Back to the Wesley So sob story
THE LITTLE likelihood of a matchup between Floyd Mayweather Jr. and Manny Pacquiao got us fooled again.
We allowed a boxing moro-moro dictate the sports cycle once more when we should have spiked it as dicey news.
Meanwhile, more notable developments escaped our attention and deserved to be revisited.
Take Grandmaster Wesley So’s recent change of loyalty from Philippine to American chess and its predictable outcome.
When the 21-year-old So flew the coop, palpable outrage engulfed local chess players and followers.
There was even talk of rebellion or pockets of it in the National Chess Federation of the Philippines as soon as So left the NCFP to play under the United States Chess Federation.
With Mayweather versus Pacquiao getting in the way, emotions have cooled down over chess concerns.
Some people, though, are still hot under the collar and blame sports honchos, particularly the NCFP for allowing So—currently ranked No. 7 in the world—to be poached handily by a superpower.
Without elaboration, Fide national instructor and chess columnist Ely Tumbaga said So got disenchanted with local sports politics.
“The bigger issue is not just the maltreatment [of So] … but the lack of concern for all chess players in the country,” charged Tumbaga, a former sportswriter for a major daily newspaper.
So’s relationship with the NCFP soured after he played unsanctioned by his national sports association at the 2013 World University Games in Russia where he topped a formidable field.
Coming home with the gold medal, So was a cinch for a financial stimulus, or so he thought.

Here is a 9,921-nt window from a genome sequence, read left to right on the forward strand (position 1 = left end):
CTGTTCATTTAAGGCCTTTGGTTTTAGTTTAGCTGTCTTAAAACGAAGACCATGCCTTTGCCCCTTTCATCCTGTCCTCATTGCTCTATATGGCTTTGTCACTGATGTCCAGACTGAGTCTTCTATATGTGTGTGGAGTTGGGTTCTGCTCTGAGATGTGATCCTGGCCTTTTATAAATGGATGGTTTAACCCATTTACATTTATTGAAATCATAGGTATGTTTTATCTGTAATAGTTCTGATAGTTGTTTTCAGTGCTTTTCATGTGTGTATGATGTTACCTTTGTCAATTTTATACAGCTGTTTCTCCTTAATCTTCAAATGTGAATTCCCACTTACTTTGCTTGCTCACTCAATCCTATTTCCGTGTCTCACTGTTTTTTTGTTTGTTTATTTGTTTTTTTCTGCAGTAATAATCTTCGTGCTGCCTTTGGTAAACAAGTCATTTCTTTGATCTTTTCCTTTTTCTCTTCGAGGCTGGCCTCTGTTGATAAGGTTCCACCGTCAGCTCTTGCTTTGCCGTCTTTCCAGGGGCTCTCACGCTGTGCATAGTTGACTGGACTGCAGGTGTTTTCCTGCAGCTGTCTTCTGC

But he got neither an official stamp nor a reward because the Universiade was not in the Philippine Sports Commission’s list of foreign forays where medal winners are eligible for monetary incentive.
Breaking his silence, NCFP president Prospero Pichay Jr. said a perestroika is not needed in his NSA, thank you.
He also took the high road regarding So.
Pichay said: “We at NCFP stand tall because … we have produced one of the best players in the world. We are behind him in his quest to become No. 1.”
Insisting that So’s choice was a “career move,” and not about money, Pichay had a sobering message to chess diehards.
Snap out of it. So’s gone and is now playing what former world champion Gary Kasparov calls a “game of mental torture” for America.
Incidentally, Kasparov is believed to be behind a new £1-million (P67.7 million) chess tournament featuring 10 of the world’s top players, including So, who promptly turned professional after a short stint as a player for Webster University.
* * *
From veteran editor Zip Roxas comes a political chess note.
Zip posted on Facebook about Vice President Jojo Binay’s challenge to resigned national police chief Alan Purisima “to come clean” about his role in the tragic Special Action Force 44 massacre.
“Whoa, isn’t this like the pot calling the kettle black?” asked Zip. Despite being tagged corrupt, Binay has refused to face his accusers.
“OK, no loss of human lives here,” said Zip. “Methinks that in advising Purisima to face the music, Jojo was acting at the behest of his own media advisers to divert the flak…”
“If that were so, he should have taken a page from the Broadway musical “West Side Story” and told his spin doctor “Toby, we got troubles of our own!”
Subscribe to INQUIRER PLUS to get access to The Philippine Daily Inquirer & other 70+ titles, share up to 5 gadgets, listen to the news, download as early as 4am & share articles on social media. Call 896 6000.